Florian König and his group had an exciting idea for a novel form of advertisement. The user is mirrored in the advert and becomes a part of it. They implemented an interactive poster for a travel agent (users become part of the holyday scene) and tested it in-situ. The paper was accepted at the German HCI conference (Mensch und Computer) and Florian presented it today very well [1].

In the questions there was much discussion about privacy and user acceptance. We discussed whether or not such a installation would be legal in Germany (people mentioned the Datenschutzgesetz §6).

[1] Johannes Schönböck, Florian König, Gabriele Kotsis, Dominik Gruber, Emre Zaim, Albrecht Schmidt. MirrorBoard – An Interactive Billboard. Mensch und Computer 2008. Lübeck. Oldenbourg Verlag, 2008, p 207-216.

Is there a Net Generation? Keynote by Rolf Schulmeister

This year the German HCI conference (Mensch und Computer) is co-located with the German e-learning conference. The opening keynote this morning by Rolf Schulmeister was an interesting analysis of how young people use media in the context of learning. Over the last year that have been plenty of popular science books that tell us how human kind changes with the internet, e.g. Digital Native vs. Digital Immigrands by Marc Prensky (extract). The talk seriously questioned if a “Net Generation” exists and it seems that many of the properties associated with it (e.g. short attention spans, use of internet to socialize, reveal feelings through the internet, preference of graphics over text) are found based on studies where people select themselves to participate in the studies/questionnaires.

The paper (Gibt es eine »Net Generation«, in German over 130 pages) that accompanies the talk provides many interesting reference and is worthwhile a further look.

Some random papers from Mobile HCI 2008

During mobile HCI I came across many interesting things (that is why one goes to conferences 😉 here is a selection of papers to look at – if you have more time it is worthwhile to look at the whole proceedings of mobile HCI 2008 in the ACM DL.

Gauntlet: a wearable interface for ubiquitous gaming – exploring a new gaming UI for gestures.

Mobile phones as artifacts children use in their games are discussed. Shows again how creative children are 😉

An Investigation into round touch screen Wristwatch interaction – interesting topic and good example how to do a small study. Ideas to create a tactile rim, e.g. 2 parts moving to have different tactile cues, were brought up in the discussion.

Programming with children – taking programming it into the environment away from the computer, relates to Tangible User Interfaces

Projector phone: a study of using mobile phones with integrated projector for interaction with maps

Interaction based on Speech seems possible – even in noisy environment – the paper reports interesting preliminary results in the context of a fishing boot. Interesting in-situ tests (e.g. platform in a wave tank)

Wearable computing user interfaces. Where should we put the controls and what functions do uses expect?

Learning-oriented vehicle navigation systems: a preliminary investigation in a driving simulator

Enrico Rukzio followed up the work from Munich pushing the idea of touch interaction with NFC devices further.

Color matching using a mobile phone. The idea is to use a color chart, take a photo of face with a color chart, sent by mms to server, server process look up color match, reply by sms; no software installation only using MMS, SMS. Application in cosmetics are discussed.

Using Second Life to demonstrate a concept automobile heads up display (A-HUD)

Paul Holleis presented our paper on Wearable Controls

Last year Paul did an internship a Nokia in Finland. He worked there on the integration of capacitive sensors in phones and clothing. After Paul was back we jointly followed up on the topic which resulted in an interesting set of guidelines for placing wearable controls [1].

The paper gives a good overview of wearable computing and interaction with wearable computers. In the work we focused on integrating touch sensitive controls into garments and accessories for a operating the music player integrated in a phone. The study showed that there are prime locations where to place controls on their body: the right hip and above the right knee (for more details see the paper [1]). It furthermore showed that it is not clear expectations of functions (e.g. forward, backward, volume up/down) with regard to controls laid out on the close.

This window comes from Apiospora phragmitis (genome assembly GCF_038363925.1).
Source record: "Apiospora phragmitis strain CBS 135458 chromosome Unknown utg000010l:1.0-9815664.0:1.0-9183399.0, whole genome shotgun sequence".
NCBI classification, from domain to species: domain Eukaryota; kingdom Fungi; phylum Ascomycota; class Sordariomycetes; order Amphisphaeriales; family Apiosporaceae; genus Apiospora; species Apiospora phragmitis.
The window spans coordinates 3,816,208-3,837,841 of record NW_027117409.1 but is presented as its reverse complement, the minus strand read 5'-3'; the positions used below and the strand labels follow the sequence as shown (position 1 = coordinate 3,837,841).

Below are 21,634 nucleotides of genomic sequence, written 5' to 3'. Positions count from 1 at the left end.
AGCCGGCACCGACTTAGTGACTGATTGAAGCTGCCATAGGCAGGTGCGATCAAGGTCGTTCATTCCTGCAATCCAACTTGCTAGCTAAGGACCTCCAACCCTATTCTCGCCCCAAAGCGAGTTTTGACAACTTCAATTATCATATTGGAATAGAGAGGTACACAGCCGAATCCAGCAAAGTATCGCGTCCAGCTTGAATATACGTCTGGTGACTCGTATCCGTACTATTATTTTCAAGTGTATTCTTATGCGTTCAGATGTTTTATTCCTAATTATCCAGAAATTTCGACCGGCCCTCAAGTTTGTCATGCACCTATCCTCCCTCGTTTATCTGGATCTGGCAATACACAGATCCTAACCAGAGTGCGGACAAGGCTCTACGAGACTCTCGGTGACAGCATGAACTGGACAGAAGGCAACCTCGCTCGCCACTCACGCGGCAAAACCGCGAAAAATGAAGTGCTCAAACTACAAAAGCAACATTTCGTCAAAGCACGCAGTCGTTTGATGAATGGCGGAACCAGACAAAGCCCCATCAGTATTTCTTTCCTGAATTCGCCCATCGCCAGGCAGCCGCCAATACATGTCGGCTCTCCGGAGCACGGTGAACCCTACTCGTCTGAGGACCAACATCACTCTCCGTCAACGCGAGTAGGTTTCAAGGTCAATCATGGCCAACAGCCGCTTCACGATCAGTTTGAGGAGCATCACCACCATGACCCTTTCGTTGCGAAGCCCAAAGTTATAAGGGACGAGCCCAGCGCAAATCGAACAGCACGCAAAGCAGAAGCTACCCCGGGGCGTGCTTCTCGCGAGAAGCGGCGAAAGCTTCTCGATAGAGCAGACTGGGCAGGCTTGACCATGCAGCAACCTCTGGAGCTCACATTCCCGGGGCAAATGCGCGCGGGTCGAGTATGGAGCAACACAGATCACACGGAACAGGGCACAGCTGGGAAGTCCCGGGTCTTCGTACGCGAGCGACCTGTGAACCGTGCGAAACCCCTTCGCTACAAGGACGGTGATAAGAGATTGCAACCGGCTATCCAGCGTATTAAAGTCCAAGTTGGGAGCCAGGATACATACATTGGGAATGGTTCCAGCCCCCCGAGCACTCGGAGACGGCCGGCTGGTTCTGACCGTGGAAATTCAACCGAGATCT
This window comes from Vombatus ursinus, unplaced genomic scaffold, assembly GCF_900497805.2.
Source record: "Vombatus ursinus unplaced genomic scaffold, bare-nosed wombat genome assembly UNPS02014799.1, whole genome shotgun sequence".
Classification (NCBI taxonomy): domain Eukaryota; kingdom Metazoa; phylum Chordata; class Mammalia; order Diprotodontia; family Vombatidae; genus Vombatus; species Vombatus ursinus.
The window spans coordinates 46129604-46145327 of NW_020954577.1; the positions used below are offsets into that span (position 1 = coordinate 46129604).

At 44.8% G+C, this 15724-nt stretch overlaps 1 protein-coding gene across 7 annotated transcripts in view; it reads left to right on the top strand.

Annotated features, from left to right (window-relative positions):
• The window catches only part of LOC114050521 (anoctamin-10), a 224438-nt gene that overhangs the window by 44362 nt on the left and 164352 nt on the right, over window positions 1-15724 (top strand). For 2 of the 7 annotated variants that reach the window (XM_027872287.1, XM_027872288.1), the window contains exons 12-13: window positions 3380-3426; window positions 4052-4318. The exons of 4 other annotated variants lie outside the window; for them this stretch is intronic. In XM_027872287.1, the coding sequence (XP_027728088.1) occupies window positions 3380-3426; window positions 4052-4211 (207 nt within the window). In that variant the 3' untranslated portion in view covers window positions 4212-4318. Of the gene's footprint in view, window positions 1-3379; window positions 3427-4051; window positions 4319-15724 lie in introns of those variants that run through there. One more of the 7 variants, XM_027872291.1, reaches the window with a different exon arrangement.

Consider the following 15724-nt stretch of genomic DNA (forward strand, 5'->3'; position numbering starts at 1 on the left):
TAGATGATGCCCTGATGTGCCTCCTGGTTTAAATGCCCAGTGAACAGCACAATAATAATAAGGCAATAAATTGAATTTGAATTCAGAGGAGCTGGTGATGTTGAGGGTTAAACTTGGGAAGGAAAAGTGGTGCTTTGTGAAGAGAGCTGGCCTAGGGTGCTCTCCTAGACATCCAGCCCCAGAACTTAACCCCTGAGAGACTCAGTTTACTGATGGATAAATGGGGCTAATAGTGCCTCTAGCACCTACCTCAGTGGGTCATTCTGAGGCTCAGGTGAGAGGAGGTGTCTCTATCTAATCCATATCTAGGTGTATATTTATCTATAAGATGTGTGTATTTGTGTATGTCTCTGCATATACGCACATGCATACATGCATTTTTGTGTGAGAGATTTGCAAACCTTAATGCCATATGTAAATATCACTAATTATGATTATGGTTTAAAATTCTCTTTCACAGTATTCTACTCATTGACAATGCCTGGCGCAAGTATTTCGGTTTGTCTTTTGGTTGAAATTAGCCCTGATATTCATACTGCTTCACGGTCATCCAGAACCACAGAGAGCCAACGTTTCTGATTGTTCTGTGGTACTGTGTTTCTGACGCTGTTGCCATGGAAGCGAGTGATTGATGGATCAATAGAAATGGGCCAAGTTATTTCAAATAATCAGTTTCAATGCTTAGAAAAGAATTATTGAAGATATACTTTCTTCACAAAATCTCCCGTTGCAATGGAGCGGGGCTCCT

During his internship he also did research on integrating touch into buttons, which was published at Tangible and Embedded Interaction 2008 [2].

[1] Holleis, P., Schmidt, A., Paasovaara, S., Puikkonen, A., and Häkkilä, J. 2008. Evaluating capacitive touch input on clothes. In Proceedings of the 10th international Conference on Human Computer interaction with Mobile Devices and Services (Amsterdam, The Netherlands, September 02 – 05, 2008). MobileHCI ’08. ACM, New York, NY, 81-90. DOI= http://doi.acm.org/10.1145/1409240.1409250

[2] Paul Holleis, Jonna Häkkilä, Jussi Huhtala. Studying Applications for Touch-Enabled Mobile Phone Keypads. Proceedings of the 2nd Tangible and Embedded Interaction Conference TEI’08. February 2008.

Andrew Greaves presents a study on photo browsing using projector phones

Since Enrico Rukzio (my first PhD student) went to Lancaster he discovered and advanced a very exciting topic for mobile interaction: mobile projector/projector phones. His group has a great presencs at this year’s mobile HCI (3 demonstrations, 2 short papers, 2 full papers, a workshop). In time for the conference the first projector phone appeared on the market (Cking Epoq EGP-PP01) – as to highlight the timeliness of the work.

The mobile projector study [1] revealed several interesting aspects. 1) it is faster to browser on the phone screen than using a project, 2) users do a lot of context switches between projection and device – even nothing is displayed on the screen, 3) the users see a great value in it (even if they may be slower). I am really looking forward to further results in this area. It may be significantly change the way we use mobile phones!

PS: see Enrico watching his student present I remember how exciting it is for a supervisor to just watch…

[1] Andrew Greaves, Enrico Rukzio. Evaluation of Picture Browsing using a Projector Phone. 10th International Conference on Human-Computer Interaction with Mobile Devices and Services (Mobile HCI 2008). Amsterdam, Netherlands. 2-5 September 2008.

Sightseeing, Photos

After the conference reception and dinner we went around Amsterdam for some late night sightseeing. Amsterdam is an amazing place…

On the tram back Florian made some very interesting pictures – this is not Photoshop 😉 it is a reflection in the window!